But so are the projects at scores of other industrial manufacturers in the United States. We held a great cellular telephone coating symposium a few years ago in Chicago. The attendees all felt it was a great informative event – except for the minor problem that virtually no cell phones are coated in the U.S. any longer.
From tier one automotive to appliances, giant chunks of manufacturing are disappearing. Once again, as industries embrace the technology, it is threatened. Those of us excited about the growing interest in UV by the aerospace community might have been alarmed to see the following news story a few weeks ago:
April 5, 2007 (RFE/RL) – China is planning what could be described as a technological Great Leap Forward in deciding to develop its own large civilian jet airliners. The Chinese government gave formal approval last month to the project, which will directly challenge Western manufacturers Boeing and Airbus.
– Radio Free Europe/radio Liberty
On March 14, 1985, Sam Walton, the famed Founder, Chairman and CEO of Wal-Mart wrote a letter to Wal-Mart suppliers, saying:
Our country’s international trade deficit is a serious problem. I strongly believe the future of Wal-Mart, U.S. manufacturing and our nation depends upon our ability to jointly correct this problem…. Something can and must be done to reverse this very serious threat to our free enterprise system and our great country. Our Wal-Mart Company is firmly committed to the philosophy of buying everything possible from suppliers who manufacture their products in the United States…”
– Courtesy www.wakeupwalmart.com
Wow. Could anybody have said it better than the former CEO of Fortune’s #1 company on their Global 500 list?
What would Sam Walton say today? Today Wal-Mart purchases $18 billion worth of goods from China. According to Bloomberg, in 2005 Wal-Mart alone made up one-tenth of the entire U.S. trade deficit with China. And according to China Business Weekly, if Wal-Mart were a country, it would rank as China’s eighth largest trading partner, outpacing Russia, Canada and Australia.
I am certain Sam Walton must have considered the double-whammy of a weak industrial economy – that Wal-Mart relies on U.S. manufacturing not only as suppliers – but as customers. My state of Ohio ranks fifth in number of Wal-Mart stores, with 136 stores according to Wal-Mart’s own January 2007 figures. (Just one behind Illinois with 137). Clearly the Wal-Mart store on Brookpark Road, less than three miles from Ford, will see a drop in sales as nearly 1800 local workers struggle to tighten their budgets due to loss of work.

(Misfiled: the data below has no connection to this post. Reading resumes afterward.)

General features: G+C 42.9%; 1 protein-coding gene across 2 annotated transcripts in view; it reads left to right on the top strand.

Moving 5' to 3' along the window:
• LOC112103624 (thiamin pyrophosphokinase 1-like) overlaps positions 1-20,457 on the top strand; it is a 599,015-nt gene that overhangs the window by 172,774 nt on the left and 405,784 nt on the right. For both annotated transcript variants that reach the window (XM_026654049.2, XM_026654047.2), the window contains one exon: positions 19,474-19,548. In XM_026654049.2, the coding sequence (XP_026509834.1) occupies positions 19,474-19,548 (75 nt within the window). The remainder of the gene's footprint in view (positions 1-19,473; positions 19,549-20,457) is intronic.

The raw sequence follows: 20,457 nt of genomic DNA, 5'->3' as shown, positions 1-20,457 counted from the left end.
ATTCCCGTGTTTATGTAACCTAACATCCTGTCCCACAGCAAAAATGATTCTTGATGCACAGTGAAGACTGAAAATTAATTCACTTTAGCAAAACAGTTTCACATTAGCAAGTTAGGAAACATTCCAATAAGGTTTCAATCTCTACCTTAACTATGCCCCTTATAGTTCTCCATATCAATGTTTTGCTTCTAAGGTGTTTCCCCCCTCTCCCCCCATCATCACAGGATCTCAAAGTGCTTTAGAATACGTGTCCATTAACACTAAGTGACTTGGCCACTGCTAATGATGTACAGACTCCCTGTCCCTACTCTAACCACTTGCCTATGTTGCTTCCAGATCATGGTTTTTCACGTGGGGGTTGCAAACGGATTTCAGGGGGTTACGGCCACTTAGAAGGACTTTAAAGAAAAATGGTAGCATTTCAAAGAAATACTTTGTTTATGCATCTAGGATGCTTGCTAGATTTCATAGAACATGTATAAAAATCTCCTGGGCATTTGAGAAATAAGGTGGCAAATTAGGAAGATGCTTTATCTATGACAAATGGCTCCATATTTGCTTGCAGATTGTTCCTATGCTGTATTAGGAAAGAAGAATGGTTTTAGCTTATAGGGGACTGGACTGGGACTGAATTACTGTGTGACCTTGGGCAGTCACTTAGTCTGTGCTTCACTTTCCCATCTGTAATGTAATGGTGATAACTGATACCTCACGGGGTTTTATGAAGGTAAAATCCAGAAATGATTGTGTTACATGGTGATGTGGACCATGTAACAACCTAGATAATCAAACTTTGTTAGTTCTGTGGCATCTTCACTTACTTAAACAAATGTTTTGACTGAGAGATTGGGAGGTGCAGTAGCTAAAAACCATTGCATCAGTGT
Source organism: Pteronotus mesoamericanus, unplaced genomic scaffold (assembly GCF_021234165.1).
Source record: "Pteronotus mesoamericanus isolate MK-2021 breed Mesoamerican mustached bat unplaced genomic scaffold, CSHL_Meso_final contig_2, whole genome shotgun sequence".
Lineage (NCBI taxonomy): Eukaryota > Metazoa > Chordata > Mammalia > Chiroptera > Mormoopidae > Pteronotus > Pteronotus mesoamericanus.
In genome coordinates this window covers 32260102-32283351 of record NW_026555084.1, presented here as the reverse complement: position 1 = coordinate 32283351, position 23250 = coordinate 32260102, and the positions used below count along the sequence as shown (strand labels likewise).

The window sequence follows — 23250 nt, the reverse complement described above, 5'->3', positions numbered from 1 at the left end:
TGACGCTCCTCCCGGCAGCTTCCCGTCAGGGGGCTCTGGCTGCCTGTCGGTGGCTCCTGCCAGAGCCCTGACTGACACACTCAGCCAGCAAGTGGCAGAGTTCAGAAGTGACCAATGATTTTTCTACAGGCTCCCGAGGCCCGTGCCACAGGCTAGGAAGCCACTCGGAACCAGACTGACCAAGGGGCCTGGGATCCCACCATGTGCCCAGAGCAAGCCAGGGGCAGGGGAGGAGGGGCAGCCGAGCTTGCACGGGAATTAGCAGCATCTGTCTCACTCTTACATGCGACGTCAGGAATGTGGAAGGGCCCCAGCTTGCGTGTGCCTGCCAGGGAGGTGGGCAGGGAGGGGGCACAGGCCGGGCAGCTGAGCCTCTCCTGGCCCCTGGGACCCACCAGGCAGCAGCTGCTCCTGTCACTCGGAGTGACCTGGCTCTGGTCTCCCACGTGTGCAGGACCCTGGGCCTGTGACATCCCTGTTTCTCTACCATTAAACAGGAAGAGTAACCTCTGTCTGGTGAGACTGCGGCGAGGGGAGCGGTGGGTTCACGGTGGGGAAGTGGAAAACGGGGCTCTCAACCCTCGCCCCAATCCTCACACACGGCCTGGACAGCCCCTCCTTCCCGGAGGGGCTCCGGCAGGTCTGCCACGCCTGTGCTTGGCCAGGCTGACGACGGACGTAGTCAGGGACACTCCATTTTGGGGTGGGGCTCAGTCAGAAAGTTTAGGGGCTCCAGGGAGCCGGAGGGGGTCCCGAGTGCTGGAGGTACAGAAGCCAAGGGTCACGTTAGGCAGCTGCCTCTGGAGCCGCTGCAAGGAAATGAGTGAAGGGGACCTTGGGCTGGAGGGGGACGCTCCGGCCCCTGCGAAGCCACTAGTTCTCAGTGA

I used to pass by Wal-Mart’s corporate headquarters in Bentonville, AR, when we were working on the first UV powder system with Baldor Electric Motor in nearby Fort Smith, AR. Baldor, clearly a leader in American motor manufacturing and a strong advocate for UV technology, now faces the same pressures in their business. According to a recent article on trends in motor manufacturing:
As manufacturers consider cost, they continue to move production closer to their customers, especially in Asia and South America. Motor supply has followed. Today, many compressors and motors are manufactured in Brazil. China has, of course, received a lot of press about its significant motor production for high-volume appliances. The lower labor costs of these countries understandably makes them appealing.”
– Appliance Magazine, March 2007
Wake Up Folks
Hey, selling this UV stuff is a hard enough job, but it’s impossible when nobody is coating their products in the United States anymore. I can only add to Sam Walton’s concern that UV coating in the U.S. – along with manufacturing at large – is at risk of annihilation.
So, what can be done?
1. Urge your congressmen to support legislation that promotes fair currency rate exchange between the U.S. and all of its trading partners.
2. Urge your congressmen to be vigilant and support investigation of any WTO country that is not vigilant about protecting intellectual property rights of U.S. companies.
3. Support global efforts to bring pollution standards, energy efficiency and worker rights into line. Pollution control is a friend of UV.
4. If the first three sound hard, visit the National Association of Manufacturers website www.nam.org – they make it easy to do something.
5. Sign up on www.wakeupwalmart.com and revive Sam Walton’s vision for keeping his customers employed.
6. Buy goods produced in the USA- at home and for your business. Buy a U.S.-made paint gun, powder coating, spray booth or UV lamp.
7. Buy a Ford Explorer and not a ZhongXing Admiral.
For further information, contact Paul Mills at firstname.lastname@example.org.
PCI editors welcome any input from our readers on this important topic. Letters to the editor will be published. Send to email@example.com or firstname.lastname@example.org.